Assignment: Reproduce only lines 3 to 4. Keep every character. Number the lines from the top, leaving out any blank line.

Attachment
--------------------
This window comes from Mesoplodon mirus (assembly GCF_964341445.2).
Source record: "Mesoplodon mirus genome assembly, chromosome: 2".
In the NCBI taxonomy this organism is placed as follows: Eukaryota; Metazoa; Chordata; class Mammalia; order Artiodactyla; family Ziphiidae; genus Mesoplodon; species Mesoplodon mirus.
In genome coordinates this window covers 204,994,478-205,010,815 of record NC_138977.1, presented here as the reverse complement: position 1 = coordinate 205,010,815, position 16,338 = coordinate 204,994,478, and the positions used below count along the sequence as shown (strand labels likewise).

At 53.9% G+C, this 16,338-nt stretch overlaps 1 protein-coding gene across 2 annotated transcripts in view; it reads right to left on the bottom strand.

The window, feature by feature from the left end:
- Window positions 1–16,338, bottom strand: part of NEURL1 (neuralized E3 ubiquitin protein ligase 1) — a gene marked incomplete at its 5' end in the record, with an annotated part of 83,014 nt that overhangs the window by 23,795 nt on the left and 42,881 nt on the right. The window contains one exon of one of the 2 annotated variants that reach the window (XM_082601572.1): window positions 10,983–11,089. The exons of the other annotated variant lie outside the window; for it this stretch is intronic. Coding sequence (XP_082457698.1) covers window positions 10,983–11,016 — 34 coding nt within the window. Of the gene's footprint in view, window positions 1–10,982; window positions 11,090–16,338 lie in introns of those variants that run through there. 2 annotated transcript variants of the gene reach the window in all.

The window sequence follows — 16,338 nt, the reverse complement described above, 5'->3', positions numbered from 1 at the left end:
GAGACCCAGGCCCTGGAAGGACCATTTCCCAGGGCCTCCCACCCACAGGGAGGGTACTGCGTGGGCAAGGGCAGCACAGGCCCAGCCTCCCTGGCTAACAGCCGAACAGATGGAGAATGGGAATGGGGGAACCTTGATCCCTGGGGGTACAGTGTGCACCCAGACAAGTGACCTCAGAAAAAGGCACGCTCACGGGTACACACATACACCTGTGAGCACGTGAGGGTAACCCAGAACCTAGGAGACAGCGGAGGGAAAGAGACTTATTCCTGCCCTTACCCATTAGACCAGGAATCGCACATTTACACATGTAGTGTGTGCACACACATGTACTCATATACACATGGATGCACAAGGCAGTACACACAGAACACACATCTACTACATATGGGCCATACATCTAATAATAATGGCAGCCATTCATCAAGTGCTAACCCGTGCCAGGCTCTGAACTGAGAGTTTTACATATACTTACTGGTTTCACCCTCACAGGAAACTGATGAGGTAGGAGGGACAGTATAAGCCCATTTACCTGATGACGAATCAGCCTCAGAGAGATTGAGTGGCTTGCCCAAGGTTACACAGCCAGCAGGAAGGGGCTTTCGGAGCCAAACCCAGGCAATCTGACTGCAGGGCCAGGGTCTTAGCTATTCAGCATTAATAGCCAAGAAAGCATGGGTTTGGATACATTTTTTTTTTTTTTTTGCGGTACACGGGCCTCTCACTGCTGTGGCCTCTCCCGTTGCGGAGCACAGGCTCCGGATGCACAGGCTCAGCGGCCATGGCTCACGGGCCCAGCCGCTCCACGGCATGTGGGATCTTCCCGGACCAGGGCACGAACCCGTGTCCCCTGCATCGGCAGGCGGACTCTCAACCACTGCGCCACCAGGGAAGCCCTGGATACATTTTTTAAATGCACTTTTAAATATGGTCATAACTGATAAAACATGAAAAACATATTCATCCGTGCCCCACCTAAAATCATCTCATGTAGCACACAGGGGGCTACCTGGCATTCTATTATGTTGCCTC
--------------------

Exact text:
In the NCBI taxonomy this organism is placed as follows: Eukaryota; Metazoa; Chordata; class Mammalia; order Artiodactyla; family Ziphiidae; genus Mesoplodon; species Mesoplodon mirus.
In genome coordinates this window covers 204,994,478-205,010,815 of record NC_138977.1, presented here as the reverse complement: position 1 = coordinate 205,010,815, position 16,338 = coordinate 204,994,478, and the positions used below count along the sequence as shown (strand labels likewise).